As confusion surrounds the demands on ECE centres, it’s important to remember the risks inherent in these environments, writes Mike Bedford, a specialist in health and wellbeing in early childhood education.
This week has seen disagreements over whether it is safe for politicians to resume in the parliamentary debating chamber in level three. At the same time early childhood teachers are being told to return to work by the Ministry of Education in potentially crowded environments, with no serious hope of physical distancing and inadequate protection, exposed to up to a dozen “bubbles”.
In my view no other New Zealanders are being put at risk in this way. I can see no public health logic in the position of either the Ministry of Education or Ministry of Health on this.
Consider this. It’s normal and unavoidable for ECE teachers to be directly coughed and sneezed on. The Ministry of Education has expanded the minimum space per child from 2.5 square metres to three square metres, yet this amount of space would be ruled illegal overcrowding in Australia and many other jurisdictions. With our very poor teacher-to-child ratios, you could have just two teachers with 10 children under two years old – a ratio teachers have described to me as unmanageable under normal circumstances, in a very crowded, poorly ventilated space. Research has shown exceptionally poor ventilation in some ECE infant rooms and sleep rooms. ECE centres are some of the highest risk environments for viral transmission we know of.
Pressure on centres to open
The communication around this has been confusing for me and for owners and teachers. In the Ministry of Education Bulletins, the official word was they expected centres to open in alert level three unless they had no children attending, a case connected to their centre, or could claim emergency (code EC) funding. How do they qualify for EC funding? In the Bulletin on Monday of this week they said that you could get this funding if “the service can’t operate safely within public health parameters”. The ministry said, “If your service chooses to stay closed for any other reason [than those above], then you will not be funded.”
Remember, the prime minister said on Tuesday that “risk in the community remains high”. Level three is defined as “There are multiple cases of community transmission, and/or there are multiple active clusters in multiple regions.”
I asked the secretary of education, Iona Holstead to clarify this, to reassure centres they were not being coerced into opening – bearing in mind that if there was community transmission they couldn’t operate safely. The following day, August 31, the ministry changed the wording to, “If you are not able to meet public health measures”, dropping the word “safely”. This looked even worse. The reply I received from the secretary simply referred me back to the information in the Bulletin and MoE website. However, yesterday, on September 2, they reverted to the original Bulletin wording. Confused?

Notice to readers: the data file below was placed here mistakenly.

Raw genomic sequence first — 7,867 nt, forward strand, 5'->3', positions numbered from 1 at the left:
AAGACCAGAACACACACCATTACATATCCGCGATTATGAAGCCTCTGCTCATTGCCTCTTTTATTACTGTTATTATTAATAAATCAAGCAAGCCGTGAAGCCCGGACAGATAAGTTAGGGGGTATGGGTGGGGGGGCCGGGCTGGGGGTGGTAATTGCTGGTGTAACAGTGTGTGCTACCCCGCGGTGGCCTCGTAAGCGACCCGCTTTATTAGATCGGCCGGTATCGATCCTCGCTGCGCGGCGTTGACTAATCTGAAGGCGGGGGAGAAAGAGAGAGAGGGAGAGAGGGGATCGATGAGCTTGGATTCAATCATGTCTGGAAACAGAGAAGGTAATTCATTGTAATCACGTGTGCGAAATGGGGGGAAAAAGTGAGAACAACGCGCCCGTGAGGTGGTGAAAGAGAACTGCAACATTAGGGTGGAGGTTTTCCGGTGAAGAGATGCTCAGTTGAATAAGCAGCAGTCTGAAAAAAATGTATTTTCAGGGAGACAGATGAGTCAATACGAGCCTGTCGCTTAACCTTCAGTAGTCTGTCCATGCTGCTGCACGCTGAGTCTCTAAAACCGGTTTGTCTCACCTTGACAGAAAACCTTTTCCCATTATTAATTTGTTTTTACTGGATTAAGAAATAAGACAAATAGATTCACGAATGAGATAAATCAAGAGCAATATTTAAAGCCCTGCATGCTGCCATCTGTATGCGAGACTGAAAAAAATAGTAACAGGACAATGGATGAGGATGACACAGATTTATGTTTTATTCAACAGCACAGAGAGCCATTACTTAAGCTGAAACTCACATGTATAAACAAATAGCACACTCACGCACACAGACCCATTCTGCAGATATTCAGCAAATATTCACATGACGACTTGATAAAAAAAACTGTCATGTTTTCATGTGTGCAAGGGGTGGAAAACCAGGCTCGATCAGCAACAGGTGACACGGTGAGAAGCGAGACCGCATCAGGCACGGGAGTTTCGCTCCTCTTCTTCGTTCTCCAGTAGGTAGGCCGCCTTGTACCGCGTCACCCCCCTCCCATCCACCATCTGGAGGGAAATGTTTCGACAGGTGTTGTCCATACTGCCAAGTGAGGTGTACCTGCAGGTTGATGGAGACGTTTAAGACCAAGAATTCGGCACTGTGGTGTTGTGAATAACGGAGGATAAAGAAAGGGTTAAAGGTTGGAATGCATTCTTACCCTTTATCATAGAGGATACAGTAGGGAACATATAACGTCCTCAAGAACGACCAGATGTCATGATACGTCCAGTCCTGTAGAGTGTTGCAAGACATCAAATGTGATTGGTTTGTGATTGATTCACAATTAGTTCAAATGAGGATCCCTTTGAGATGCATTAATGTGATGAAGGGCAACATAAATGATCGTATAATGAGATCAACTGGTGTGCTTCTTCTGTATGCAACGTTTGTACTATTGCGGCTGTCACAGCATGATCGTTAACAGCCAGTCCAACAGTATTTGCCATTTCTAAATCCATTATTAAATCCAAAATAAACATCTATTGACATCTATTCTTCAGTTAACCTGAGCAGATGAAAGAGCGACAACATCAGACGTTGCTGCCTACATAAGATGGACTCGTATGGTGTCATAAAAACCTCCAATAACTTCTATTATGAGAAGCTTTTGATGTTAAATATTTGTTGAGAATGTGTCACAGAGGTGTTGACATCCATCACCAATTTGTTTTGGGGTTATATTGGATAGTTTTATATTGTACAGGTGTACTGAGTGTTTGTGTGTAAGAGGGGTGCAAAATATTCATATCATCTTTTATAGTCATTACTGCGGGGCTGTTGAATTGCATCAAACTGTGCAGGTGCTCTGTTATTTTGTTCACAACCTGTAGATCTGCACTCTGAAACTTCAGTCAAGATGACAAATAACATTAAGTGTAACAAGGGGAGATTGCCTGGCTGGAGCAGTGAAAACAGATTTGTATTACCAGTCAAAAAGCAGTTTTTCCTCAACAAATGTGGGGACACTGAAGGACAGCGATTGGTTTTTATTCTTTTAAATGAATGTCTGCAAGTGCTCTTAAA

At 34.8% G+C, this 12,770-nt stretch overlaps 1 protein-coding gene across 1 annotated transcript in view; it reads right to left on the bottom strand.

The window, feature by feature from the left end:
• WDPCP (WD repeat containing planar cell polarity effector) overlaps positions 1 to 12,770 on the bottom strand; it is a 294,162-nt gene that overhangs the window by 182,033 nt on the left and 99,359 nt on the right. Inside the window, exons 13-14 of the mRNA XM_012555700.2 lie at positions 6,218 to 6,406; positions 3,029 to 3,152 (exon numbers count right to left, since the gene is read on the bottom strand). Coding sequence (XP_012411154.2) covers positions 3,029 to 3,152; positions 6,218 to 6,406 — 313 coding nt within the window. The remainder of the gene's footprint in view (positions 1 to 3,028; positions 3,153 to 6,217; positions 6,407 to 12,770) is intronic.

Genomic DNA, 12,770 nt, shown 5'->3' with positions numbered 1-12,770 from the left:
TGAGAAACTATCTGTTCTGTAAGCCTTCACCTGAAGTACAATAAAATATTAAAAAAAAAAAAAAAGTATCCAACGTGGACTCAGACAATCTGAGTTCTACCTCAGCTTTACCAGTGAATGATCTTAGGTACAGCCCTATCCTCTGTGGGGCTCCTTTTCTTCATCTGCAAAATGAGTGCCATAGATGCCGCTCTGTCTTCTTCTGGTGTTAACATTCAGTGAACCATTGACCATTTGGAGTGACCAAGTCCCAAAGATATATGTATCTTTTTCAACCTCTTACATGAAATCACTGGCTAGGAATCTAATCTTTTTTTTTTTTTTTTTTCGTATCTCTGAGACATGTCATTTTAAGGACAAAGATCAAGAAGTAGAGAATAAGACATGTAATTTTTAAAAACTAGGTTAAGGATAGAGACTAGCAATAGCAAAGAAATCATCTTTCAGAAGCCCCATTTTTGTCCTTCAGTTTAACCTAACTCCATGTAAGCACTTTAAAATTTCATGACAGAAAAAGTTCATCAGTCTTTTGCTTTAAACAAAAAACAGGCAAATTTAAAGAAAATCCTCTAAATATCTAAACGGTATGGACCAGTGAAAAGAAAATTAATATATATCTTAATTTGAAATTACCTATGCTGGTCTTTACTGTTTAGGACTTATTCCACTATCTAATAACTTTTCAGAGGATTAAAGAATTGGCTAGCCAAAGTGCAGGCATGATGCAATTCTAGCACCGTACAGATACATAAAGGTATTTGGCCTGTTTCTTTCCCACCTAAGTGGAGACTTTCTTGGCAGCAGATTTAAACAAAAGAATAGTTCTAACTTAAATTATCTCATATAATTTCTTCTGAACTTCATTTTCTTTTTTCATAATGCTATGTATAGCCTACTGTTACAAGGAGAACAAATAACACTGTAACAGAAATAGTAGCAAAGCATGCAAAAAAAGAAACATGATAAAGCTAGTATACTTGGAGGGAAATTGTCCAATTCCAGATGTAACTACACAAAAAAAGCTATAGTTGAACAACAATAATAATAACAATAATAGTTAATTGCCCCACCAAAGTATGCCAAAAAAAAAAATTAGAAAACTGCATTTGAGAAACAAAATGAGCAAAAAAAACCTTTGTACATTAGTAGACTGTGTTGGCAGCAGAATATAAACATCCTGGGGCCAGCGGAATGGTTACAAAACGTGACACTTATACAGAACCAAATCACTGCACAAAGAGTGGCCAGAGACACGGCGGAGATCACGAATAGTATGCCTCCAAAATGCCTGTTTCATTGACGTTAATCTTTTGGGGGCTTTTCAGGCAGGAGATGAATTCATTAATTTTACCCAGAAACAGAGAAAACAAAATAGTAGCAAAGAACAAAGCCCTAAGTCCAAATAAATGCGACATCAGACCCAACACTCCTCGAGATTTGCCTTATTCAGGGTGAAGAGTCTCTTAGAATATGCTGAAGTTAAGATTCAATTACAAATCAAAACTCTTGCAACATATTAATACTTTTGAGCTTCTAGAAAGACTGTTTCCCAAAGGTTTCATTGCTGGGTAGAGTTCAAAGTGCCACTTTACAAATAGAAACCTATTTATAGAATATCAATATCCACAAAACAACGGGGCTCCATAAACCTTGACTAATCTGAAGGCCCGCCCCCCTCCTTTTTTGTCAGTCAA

When The Spinoff asked the Ministry of Education if it could confirm the position “that centres can operate safely in level three within public health parameters”, the ministry did not answer directly, but noted they had been advised by the Ministry of Health as follows: “On the advice of the Director General of Health, ‘Early childcare’ services that can meet the public health requirements and operate safely at alert level three can open for parents or carers who need to go to work and have no available options for childcare.”
Two very important points here. This advice has the qualifier of being able to operate safely, with no suggestion for the Ministry of Education could coerce opening in a level three scenario. In addition, it says they can open, not, they must open.
The thing is, some centres simply can’t afford to stay closed without funding, and it’s been made clear to me that teachers are being directed by their employers to come to work, whether they feel safe doing so or not. There’s more to the funding picture here then we can cover in this article, but many ECE centers, especially the best quality ones, are really hurting. They can’t financially carry the loss of staying closed without funding while still paying teachers. Meanwhile Facebook group discussions suggest it’s been made clear to regional staff that they have to open. Teachers say there has been no requirement for parents to prove their need for care. with some parents seeking to place their children in centres because it would be easier for them to work from home. Others wanted their child there because their child was bored. And this is level three.